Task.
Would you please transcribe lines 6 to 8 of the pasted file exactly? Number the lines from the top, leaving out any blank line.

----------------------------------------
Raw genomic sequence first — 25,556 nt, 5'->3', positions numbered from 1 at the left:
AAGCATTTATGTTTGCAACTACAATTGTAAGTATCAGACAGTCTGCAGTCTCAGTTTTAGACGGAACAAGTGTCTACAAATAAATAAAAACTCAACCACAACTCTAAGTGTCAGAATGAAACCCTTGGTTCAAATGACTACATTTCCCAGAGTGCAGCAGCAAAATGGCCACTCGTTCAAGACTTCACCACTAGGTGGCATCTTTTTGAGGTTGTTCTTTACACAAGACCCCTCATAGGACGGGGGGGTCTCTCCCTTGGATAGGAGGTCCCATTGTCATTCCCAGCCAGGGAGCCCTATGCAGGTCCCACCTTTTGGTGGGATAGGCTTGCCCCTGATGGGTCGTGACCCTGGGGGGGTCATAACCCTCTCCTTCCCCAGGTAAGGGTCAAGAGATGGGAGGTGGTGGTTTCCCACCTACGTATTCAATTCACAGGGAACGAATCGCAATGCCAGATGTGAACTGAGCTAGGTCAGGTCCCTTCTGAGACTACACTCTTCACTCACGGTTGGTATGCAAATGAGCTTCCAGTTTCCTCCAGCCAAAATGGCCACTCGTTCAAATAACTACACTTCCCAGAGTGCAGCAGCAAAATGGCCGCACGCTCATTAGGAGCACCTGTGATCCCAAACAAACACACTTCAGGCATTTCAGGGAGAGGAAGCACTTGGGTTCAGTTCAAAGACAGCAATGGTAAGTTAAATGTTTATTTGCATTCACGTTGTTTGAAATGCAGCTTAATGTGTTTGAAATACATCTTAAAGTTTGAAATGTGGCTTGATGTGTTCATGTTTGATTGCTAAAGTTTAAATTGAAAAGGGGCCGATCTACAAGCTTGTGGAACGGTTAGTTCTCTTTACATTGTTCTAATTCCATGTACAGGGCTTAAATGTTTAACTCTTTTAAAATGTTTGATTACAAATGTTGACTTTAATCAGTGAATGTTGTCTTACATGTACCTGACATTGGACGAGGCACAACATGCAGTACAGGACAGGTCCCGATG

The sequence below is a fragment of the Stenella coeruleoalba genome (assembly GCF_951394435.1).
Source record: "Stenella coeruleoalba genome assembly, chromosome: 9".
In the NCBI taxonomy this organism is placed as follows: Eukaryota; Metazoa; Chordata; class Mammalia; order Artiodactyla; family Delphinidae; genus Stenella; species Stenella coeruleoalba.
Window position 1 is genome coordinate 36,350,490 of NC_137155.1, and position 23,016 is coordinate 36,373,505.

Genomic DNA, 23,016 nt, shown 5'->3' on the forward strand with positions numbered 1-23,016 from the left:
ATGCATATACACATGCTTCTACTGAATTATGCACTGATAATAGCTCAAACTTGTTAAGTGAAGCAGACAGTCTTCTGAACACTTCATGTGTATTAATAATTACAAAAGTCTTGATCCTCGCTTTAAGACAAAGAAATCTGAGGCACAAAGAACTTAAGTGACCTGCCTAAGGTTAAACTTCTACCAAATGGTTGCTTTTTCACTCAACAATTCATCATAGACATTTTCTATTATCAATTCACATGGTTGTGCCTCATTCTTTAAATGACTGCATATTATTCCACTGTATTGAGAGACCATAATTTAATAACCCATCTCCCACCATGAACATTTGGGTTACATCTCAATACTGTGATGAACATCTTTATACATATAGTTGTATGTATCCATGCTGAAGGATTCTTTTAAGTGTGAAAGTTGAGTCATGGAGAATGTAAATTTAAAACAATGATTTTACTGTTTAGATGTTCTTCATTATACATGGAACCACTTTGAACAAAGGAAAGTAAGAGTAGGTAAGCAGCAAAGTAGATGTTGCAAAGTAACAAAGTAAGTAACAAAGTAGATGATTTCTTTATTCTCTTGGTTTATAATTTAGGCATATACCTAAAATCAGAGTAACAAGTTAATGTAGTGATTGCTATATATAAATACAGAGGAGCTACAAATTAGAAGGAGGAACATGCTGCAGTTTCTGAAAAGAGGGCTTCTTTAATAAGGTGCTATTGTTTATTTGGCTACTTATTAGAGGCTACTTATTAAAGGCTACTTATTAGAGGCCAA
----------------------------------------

Window position 1 is genome coordinate 36,350,490 of NC_137155.1, and position 23,016 is coordinate 36,373,505.

Genomic DNA, 23,016 nt, shown 5'->3' on the forward strand with positions numbered 1-23,016 from the left:
ATGCATATACACATGCTTCTACTGAATTATGCACTGATAATAGCTCAAACTTGTTAAGTGAAGCAGACAGTCTTCTGAACACTTCATGTGTATTAATAATTACAAAAGTCTTGATCCTCGCTTTAAGACAAAGAAATCTGAGGCACAAAGAACTTAAGTGACCTGCCTAAGGTTAAACTTCTACCAAATGGTTGCTTTTTCACTCAACAATTCATCATAGACATTTTCTATTATCAATTCACATGGTTGTGCCTCATTCTTTAAATGACTGCATATTATTCCACTGTATTGAGAGACCATAATTTAATAACCCATCTCCCACCATGAACATTTGGGTTACATCTCAATACTGTGATGAACATCTTTATACATATAGTTGTATGTATCCATGCTGAAGGATTCTTTTAAGTGTGAAAGTTGAGTCATGGAGAATGTAAATTTAAAACAATGATTTTACTGTTTAGATGTTCTTCATTATACATGGAACCACTTTGAACAAAGGAAAGTAAGAGTAGGTAAGCAGCAAAGTAGATGTTGCAAAGTAACAAAGTAAGTAACAAAGTAGATGATTTCTTTATTCTCTTGGTTTATAATTTAGGCATATACCTAAAATCAGAGTAACAAGTTAATGTAGTGATTGCTATATATAAATACAGAGGAGCTACAAATTAGAAGGAGGAACATGCTGCAGTTTCTGAAAAGAGGGCTTCTTTAATAAGGTGCTATTGTTTATTTGGCTACTTATTAGAGGCTACTTATTAAAGGCTACTTATTAGAGGCCAA